In Southwest's defense, they do have one policy that is apparently better than any other airline, in that, if you cancel your flight in advance, you can get a full credit, minus ZERO penalty. This is compared with most other airlines charging $150 rebooking fee. But why have such a paralyzingly strict standby policy? The seats on the plane will be empty if no one takes them. Why not allow people to make adjustments to meet their schedule needs? Oh, because they're an airline, and they don't care about people. We are nothing more than neatly stacked piles of hundred dollar bills that they cram onto the seats of their flying metal prisons.

So why did I choose Southwest? Well, my alternative for the trip was US Airways, and I decided it would be nice to support a smaller airline. And what do I get for it? This. I told the representative on the phone that I will never fly Southwest again. And that is true. Just like I will never use a product from Chase Bank again. In a world where customer service is the only thing that differentiates one company from another, there's no reason to give any business to those whose policies are not satisfactory.

On two separate occasions, I have seen businesses contact me as a result of writing a blog. One was King Arthur flour. The other was STA Travel (heck, they'll probably come across this blog, just because I put their names in it!). I will be quite surprised if an airline has anyone watching the blogosphere for feedback. But we shall see!

05 May, 2009

Oceanside @ Oceanside

We stop for lunch in town of Oceanside. It's on the beach. Drive down the strip and park. Go to a rooftop Mexican restaurant.

Craig and I decide it looks too pricey so we walk to a small Mexican place around the corner. Cheap burritos and tacos. Better than anything in Seattle. Of course.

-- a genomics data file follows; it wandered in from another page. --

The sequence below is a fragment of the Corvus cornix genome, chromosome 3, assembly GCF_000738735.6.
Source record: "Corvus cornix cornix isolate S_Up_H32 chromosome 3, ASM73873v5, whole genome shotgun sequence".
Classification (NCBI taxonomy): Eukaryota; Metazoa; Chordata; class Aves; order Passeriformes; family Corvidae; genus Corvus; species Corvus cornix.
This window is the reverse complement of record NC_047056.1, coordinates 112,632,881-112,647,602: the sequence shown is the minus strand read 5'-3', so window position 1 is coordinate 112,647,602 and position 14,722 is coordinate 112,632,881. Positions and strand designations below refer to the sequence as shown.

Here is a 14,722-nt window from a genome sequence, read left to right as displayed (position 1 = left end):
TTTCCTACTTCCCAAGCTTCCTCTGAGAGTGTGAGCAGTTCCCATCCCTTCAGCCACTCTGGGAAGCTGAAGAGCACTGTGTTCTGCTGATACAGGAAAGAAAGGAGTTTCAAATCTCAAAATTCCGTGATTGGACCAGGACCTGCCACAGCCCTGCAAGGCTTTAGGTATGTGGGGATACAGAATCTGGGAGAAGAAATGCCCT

We walk down to the ocean while they sit on roof. Long pier. Waves. Sun. Boogie boarders. Beautiful. We are in California.

Now we are almost there. Little Pieces, our touring partners, already made it. And they left yesterday. Drove all night. Wow. They blew us off the highway. Hope they don't blow us off the stage...

04 May, 2009

Jimism #2

Said while pulling out of a gas station in northern CA:

"I want to get the hell out of this godforsaken place and its Parade of Horribles"

Now he is gleefully reading us excerpts from the book of death. Highlights mostly feature human and canine immolation, suicide by train, gun, etc. And a healthy serving of diptheria for good measure.

Passing through Sacramento

Humid. Cloudy. Open fields. Stopped in Woodland for lunch. First try was Don's Diner which no longer exists. So we ventured to "downtown" and tried the Capitol Saloon. Closed at 2:30 until dinner. Third try? Ludy's BBQ. About 100 feet away but we had to drive there to get the van in front. Food was decent and not expensive. I am full of meat. Jim got a glass beer boot:

So he was quite happy. Craig driving now as the rain again seems imminent. Just crossed Sacramento county line. And traffic is finally starting. Could be interesting.

-- Post From My iPhone

03 May, 2009

Seattle Sun gives way to Oregon Clouds

After 6 hours of Jim at the wheel, we stopped in Eugene for lunch at The Glenwood, followed by Craig taking over the driving. An all-important pit stop for Maker's Mark and we are heading back to I-5.

Not clear yet if we will stop in Ashland or push for the border. Highlights so far:

Grassy hillsides...

Blind man playing chicken with Eugene traffic...

Jima quote of day regarding the feebleness of human babies compared to other species: "I'm pretty sure I wouldn't want them running around right after popping out of the twat"

Other sightings: bald eagles... Lots of em.

The guys entertaining themselves with various books: Post Office by Bukowski (Jason), Rum Diaries by Hunter S Thompson (Craig), and a book about death in small 19th century towns (Jim). Eventually I will open up the Keith Richards bio I've been reading for months. But for now, it's Facebook Scrabble because I can... REVOLTER for 82 points... Yippee. Eventually that will grow old.